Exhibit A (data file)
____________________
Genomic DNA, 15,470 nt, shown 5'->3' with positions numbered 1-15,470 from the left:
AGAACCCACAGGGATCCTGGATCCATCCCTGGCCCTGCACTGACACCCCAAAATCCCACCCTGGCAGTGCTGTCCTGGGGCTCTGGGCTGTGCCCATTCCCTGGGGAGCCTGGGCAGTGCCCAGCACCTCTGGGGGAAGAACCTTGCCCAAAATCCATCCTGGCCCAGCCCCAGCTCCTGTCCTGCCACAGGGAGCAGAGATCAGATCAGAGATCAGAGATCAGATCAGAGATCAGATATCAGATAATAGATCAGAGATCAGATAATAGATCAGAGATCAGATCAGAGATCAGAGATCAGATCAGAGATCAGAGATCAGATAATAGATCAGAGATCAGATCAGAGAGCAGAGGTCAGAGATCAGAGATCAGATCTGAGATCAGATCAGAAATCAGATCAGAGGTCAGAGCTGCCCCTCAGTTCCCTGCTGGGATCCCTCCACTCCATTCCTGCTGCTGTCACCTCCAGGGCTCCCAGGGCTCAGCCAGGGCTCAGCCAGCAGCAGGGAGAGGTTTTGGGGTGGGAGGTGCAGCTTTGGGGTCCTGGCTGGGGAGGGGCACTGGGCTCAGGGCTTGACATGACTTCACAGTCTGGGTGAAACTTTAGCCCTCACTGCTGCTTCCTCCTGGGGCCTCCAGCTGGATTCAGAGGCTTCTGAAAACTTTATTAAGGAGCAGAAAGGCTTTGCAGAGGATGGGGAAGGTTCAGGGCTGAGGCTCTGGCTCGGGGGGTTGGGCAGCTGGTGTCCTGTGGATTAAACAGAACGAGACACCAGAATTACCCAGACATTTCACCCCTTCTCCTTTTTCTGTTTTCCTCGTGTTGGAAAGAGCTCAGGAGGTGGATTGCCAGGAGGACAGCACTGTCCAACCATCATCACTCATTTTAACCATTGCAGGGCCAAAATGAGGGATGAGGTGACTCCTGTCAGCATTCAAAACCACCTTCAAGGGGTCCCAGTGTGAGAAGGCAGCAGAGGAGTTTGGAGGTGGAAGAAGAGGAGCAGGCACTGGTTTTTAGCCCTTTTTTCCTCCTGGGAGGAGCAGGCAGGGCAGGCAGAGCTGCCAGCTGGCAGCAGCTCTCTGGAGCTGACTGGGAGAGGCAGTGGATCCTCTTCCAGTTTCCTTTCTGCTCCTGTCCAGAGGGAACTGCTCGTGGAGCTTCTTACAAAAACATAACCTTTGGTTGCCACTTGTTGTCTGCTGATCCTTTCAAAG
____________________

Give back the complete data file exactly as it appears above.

Genomic DNA, 15,470 nt, shown 5'->3' with positions numbered 1-15,470 from the left:
AGAACCCACAGGGATCCTGGATCCATCCCTGGCCCTGCACTGACACCCCAAAATCCCACCCTGGCAGTGCTGTCCTGGGGCTCTGGGCTGTGCCCATTCCCTGGGGAGCCTGGGCAGTGCCCAGCACCTCTGGGGGAAGAACCTTGCCCAAAATCCATCCTGGCCCAGCCCCAGCTCCTGTCCTGCCACAGGGAGCAGAGATCAGATCAGAGATCAGAGATCAGATCAGAGATCAGATATCAGATAATAGATCAGAGATCAGATAATAGATCAGAGATCAGATCAGAGATCAGAGATCAGATCAGAGATCAGAGATCAGATAATAGATCAGAGATCAGATCAGAGAGCAGAGGTCAGAGATCAGAGATCAGATCTGAGATCAGATCAGAAATCAGATCAGAGGTCAGAGCTGCCCCTCAGTTCCCTGCTGGGATCCCTCCACTCCATTCCTGCTGCTGTCACCTCCAGGGCTCCCAGGGCTCAGCCAGGGCTCAGCCAGCAGCAGGGAGAGGTTTTGGGGTGGGAGGTGCAGCTTTGGGGTCCTGGCTGGGGAGGGGCACTGGGCTCAGGGCTTGACATGACTTCACAGTCTGGGTGAAACTTTAGCCCTCACTGCTGCTTCCTCCTGGGGCCTCCAGCTGGATTCAGAGGCTTCTGAAAACTTTATTAAGGAGCAGAAAGGCTTTGCAGAGGATGGGGAAGGTTCAGGGCTGAGGCTCTGGCTCGGGGGGTTGGGCAGCTGGTGTCCTGTGGATTAAACAGAACGAGACACCAGAATTACCCAGACATTTCACCCCTTCTCCTTTTTCTGTTTTCCTCGTGTTGGAAAGAGCTCAGGAGGTGGATTGCCAGGAGGACAGCACTGTCCAACCATCATCACTCATTTTAACCATTGCAGGGCCAAAATGAGGGATGAGGTGACTCCTGTCAGCATTCAAAACCACCTTCAAGGGGTCCCAGTGTGAGAAGGCAGCAGAGGAGTTTGGAGGTGGAAGAAGAGGAGCAGGCACTGGTTTTTAGCCCTTTTTTCCTCCTGGGAGGAGCAGGCAGGGCAGGCAGAGCTGCCAGCTGGCAGCAGCTCTCTGGAGCTGACTGGGAGAGGCAGTGGATCCTCTTCCAGTTTCCTTTCTGCTCCTGTCCAGAGGGAACTGCTCGTGGAGCTTCTTACAAAAACATAACCTTTGGTTGCCACTTGTTGTCTGCTGATCCTTTCAAAG